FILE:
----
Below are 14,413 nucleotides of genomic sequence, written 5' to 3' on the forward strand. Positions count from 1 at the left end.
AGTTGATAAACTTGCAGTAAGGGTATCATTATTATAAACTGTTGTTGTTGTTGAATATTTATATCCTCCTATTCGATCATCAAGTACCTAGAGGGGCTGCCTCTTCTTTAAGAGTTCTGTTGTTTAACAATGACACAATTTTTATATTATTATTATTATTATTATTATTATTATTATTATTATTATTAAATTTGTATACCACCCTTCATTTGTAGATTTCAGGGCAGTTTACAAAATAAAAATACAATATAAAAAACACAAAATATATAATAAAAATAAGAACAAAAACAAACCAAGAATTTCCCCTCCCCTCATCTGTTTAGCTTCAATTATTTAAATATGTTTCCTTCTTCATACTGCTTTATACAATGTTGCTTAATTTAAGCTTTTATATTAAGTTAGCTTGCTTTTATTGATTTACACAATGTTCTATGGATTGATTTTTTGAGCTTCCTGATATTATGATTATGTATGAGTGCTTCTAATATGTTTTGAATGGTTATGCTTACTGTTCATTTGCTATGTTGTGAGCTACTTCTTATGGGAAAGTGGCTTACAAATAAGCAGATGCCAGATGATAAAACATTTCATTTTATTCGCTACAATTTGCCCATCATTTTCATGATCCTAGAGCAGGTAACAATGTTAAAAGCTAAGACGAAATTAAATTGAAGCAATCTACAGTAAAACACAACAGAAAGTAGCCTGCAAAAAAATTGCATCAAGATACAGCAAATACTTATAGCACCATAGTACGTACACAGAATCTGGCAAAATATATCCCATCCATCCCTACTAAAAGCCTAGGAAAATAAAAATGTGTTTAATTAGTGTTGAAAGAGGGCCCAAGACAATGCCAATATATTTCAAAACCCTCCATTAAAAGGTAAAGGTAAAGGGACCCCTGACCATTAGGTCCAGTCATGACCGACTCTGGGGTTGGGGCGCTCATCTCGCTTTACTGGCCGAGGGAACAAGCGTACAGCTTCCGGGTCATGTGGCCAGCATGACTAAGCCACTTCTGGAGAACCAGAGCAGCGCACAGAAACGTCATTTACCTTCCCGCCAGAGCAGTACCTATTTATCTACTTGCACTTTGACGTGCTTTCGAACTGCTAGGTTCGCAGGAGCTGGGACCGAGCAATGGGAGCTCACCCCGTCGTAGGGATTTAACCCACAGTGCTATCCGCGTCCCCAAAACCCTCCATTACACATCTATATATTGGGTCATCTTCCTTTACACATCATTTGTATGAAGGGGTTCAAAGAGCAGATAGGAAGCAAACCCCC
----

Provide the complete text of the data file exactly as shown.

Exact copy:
Below are 14,413 nucleotides of genomic sequence, written 5' to 3' on the forward strand. Positions count from 1 at the left end.
AGTTGATAAACTTGCAGTAAGGGTATCATTATTATAAACTGTTGTTGTTGTTGAATATTTATATCCTCCTATTCGATCATCAAGTACCTAGAGGGGCTGCCTCTTCTTTAAGAGTTCTGTTGTTTAACAATGACACAATTTTTATATTATTATTATTATTATTATTATTATTATTATTATTATTATTAAATTTGTATACCACCCTTCATTTGTAGATTTCAGGGCAGTTTACAAAATAAAAATACAATATAAAAAACACAAAATATATAATAAAAATAAGAACAAAAACAAACCAAGAATTTCCCCTCCCCTCATCTGTTTAGCTTCAATTATTTAAATATGTTTCCTTCTTCATACTGCTTTATACAATGTTGCTTAATTTAAGCTTTTATATTAAGTTAGCTTGCTTTTATTGATTTACACAATGTTCTATGGATTGATTTTTTGAGCTTCCTGATATTATGATTATGTATGAGTGCTTCTAATATGTTTTGAATGGTTATGCTTACTGTTCATTTGCTATGTTGTGAGCTACTTCTTATGGGAAAGTGGCTTACAAATAAGCAGATGCCAGATGATAAAACATTTCATTTTATTCGCTACAATTTGCCCATCATTTTCATGATCCTAGAGCAGGTAACAATGTTAAAAGCTAAGACGAAATTAAATTGAAGCAATCTACAGTAAAACACAACAGAAAGTAGCCTGCAAAAAAATTGCATCAAGATACAGCAAATACTTATAGCACCATAGTACGTACACAGAATCTGGCAAAATATATCCCATCCATCCCTACTAAAAGCCTAGGAAAATAAAAATGTGTTTAATTAGTGTTGAAAGAGGGCCCAAGACAATGCCAATATATTTCAAAACCCTCCATTAAAAGGTAAAGGTAAAGGGACCCCTGACCATTAGGTCCAGTCATGACCGACTCTGGGGTTGGGGCGCTCATCTCGCTTTACTGGCCGAGGGAACAAGCGTACAGCTTCCGGGTCATGTGGCCAGCATGACTAAGCCACTTCTGGAGAACCAGAGCAGCGCACAGAAACGTCATTTACCTTCCCGCCAGAGCAGTACCTATTTATCTACTTGCACTTTGACGTGCTTTCGAACTGCTAGGTTCGCAGGAGCTGGGACCGAGCAATGGGAGCTCACCCCGTCGTAGGGATTTAACCCACAGTGCTATCCGCGTCCCCAAAACCCTCCATTACACATCTATATATTGGGTCATCTTCCTTTACACATCATTTGTATGAAGGGGTTCAAAGAGCAGATAGGAAGCAAACCCCC